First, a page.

J.F. Ingram State is a unique part of Alabama’s two-year college system because one hundred percent of its students are incarcerated. Its new pilot program at Julia Tutwiler Prison focuses on life skills, not just vocational training. As part of WBHM-Birmingham’s prison-reporting partnership with Alabama Media Group’s Investigative Journalism Lab, our Dan Carsen spoke with Ingram State counseling coordinator Rick Vest outside Ingram’s Tutwiler campus. Vest says learning job skills isn’t enough.
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Teachers from across Alabama recently gathered in Birmingham to discuss a troubling statewide trend. According to The Southern Education Foundation, 40 percent of Alabama’s students failed to graduate in 2010. Alabama Public Television is working hard to raise awareness and combat the problem. Through an American Graduate grant, APT hosted a teacher town hall event for teachers to come together to discuss the dropout rate and raise solutions.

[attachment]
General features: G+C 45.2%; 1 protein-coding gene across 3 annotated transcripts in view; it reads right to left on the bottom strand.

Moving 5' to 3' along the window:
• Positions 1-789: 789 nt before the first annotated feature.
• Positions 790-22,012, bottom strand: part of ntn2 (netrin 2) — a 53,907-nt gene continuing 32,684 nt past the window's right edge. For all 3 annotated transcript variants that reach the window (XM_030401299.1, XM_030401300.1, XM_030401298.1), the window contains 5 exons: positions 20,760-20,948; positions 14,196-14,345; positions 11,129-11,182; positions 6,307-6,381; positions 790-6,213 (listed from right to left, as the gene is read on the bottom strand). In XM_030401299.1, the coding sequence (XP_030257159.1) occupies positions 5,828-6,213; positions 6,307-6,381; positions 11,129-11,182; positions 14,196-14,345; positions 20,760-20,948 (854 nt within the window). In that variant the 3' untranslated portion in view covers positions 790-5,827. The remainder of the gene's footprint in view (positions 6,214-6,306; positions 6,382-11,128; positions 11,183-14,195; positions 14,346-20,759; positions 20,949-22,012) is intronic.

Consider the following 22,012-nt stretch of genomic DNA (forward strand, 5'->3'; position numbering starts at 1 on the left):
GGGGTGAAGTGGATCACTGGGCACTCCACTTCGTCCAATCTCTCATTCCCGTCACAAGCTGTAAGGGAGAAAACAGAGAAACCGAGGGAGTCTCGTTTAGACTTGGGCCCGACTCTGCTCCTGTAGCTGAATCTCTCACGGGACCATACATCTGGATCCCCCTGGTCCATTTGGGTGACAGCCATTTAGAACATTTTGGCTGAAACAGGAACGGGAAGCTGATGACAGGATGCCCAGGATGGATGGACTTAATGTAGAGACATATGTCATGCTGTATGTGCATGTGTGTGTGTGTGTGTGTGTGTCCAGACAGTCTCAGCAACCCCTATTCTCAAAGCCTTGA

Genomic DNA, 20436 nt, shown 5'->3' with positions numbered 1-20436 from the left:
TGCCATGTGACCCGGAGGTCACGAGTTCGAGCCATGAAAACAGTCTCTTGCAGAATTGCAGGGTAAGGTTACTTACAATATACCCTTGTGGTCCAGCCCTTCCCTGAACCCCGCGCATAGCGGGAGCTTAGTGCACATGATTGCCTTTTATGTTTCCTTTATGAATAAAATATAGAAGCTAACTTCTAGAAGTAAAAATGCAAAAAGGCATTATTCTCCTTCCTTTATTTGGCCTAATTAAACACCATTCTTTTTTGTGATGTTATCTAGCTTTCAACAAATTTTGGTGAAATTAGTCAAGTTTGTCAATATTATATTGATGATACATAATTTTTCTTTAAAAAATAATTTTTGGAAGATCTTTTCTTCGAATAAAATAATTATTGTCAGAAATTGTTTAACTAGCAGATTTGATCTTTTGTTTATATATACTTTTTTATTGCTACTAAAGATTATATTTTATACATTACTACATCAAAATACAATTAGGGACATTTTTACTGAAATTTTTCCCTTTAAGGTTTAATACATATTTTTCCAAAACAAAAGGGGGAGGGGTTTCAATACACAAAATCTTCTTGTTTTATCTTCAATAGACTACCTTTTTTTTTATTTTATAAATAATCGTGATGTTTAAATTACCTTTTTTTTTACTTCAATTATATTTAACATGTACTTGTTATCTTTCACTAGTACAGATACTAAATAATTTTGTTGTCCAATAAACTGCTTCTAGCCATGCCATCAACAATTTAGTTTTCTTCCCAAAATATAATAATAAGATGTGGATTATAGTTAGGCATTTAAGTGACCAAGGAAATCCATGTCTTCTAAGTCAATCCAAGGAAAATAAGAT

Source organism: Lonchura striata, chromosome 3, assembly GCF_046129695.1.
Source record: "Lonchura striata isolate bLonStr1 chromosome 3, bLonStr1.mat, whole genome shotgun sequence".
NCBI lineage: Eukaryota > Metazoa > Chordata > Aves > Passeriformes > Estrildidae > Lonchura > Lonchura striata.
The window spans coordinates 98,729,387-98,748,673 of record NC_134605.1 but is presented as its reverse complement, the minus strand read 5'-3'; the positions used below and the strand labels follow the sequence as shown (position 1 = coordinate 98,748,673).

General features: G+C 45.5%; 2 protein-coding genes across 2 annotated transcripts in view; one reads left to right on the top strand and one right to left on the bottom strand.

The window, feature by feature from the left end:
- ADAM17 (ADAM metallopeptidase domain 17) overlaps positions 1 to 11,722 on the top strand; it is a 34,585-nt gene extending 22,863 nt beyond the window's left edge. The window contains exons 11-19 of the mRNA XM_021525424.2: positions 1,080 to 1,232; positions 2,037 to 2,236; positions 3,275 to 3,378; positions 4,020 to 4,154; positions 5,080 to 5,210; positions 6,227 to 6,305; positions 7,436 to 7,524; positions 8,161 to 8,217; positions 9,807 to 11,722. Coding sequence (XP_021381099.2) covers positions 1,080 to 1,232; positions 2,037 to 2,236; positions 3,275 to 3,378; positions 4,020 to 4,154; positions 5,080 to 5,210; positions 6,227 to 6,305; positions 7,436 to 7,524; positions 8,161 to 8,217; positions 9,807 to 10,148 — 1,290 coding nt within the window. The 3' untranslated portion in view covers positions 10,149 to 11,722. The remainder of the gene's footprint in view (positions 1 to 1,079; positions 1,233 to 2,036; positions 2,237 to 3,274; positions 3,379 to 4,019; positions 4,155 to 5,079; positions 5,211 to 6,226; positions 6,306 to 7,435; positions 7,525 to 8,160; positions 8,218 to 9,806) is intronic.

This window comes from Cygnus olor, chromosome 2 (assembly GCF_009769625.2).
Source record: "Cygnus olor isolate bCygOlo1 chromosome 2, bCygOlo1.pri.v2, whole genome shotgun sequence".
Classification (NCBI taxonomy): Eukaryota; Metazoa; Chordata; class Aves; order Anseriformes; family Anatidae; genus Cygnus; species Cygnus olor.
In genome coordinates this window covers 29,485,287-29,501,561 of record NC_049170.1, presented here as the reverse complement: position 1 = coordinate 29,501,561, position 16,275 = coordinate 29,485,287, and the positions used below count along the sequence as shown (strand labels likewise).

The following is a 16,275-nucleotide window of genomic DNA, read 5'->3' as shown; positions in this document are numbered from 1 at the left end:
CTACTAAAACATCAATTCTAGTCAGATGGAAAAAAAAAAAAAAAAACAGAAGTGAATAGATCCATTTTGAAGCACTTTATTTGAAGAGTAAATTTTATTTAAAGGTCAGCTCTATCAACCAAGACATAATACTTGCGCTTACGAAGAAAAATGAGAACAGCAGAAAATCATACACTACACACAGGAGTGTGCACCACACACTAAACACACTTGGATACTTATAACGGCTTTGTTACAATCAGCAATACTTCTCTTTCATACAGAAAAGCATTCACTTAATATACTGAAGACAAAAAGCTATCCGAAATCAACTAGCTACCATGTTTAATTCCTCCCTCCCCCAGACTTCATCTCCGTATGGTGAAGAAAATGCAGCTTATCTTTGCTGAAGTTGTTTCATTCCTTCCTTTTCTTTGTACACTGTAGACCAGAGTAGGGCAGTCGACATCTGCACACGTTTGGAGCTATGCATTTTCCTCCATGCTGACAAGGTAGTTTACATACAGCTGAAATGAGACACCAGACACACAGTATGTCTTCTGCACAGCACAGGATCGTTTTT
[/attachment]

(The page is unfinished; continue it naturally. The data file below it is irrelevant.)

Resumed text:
Birmingham law enforcement officials are stressing the importance of early education. Police Captain Henry Irby and Jefferson County District Attorney Brandon Falls recently visited the Festival Head Start center to spread an important message— invest more in kids. And officials believe this will in turn lead to less crime.
Educators recently gathered at Minor High School in Alabama — a school where significant changes are taking place. The ultimate goal is to help every child succeed through better-trained teachers. The school district is already seeing a positive change after two years.
Educators from around Alabama traveled to the rural Piedmont school district last week to see firsthand, how it is empowering its students with 21st century skills. Through an initatiave called MPower Piedmont, students in grades 4 through 12 are given their own laptop to use in class and take home.
There’s a lot happening on the Alabama education beat right now. The state legislature is in its last week, with controversial charter school bills and more hanging in the balance. The Department of Justice is concerned with the lingering effects of Alabama’s immigration law on Latino students, the vast majority of whom are legal. And of course, there are people of all ages doing great things. WBHM’s Tanya Ott interviews SED reporter Dan Carsen in this week’s installment of “All Things Alabama Education.”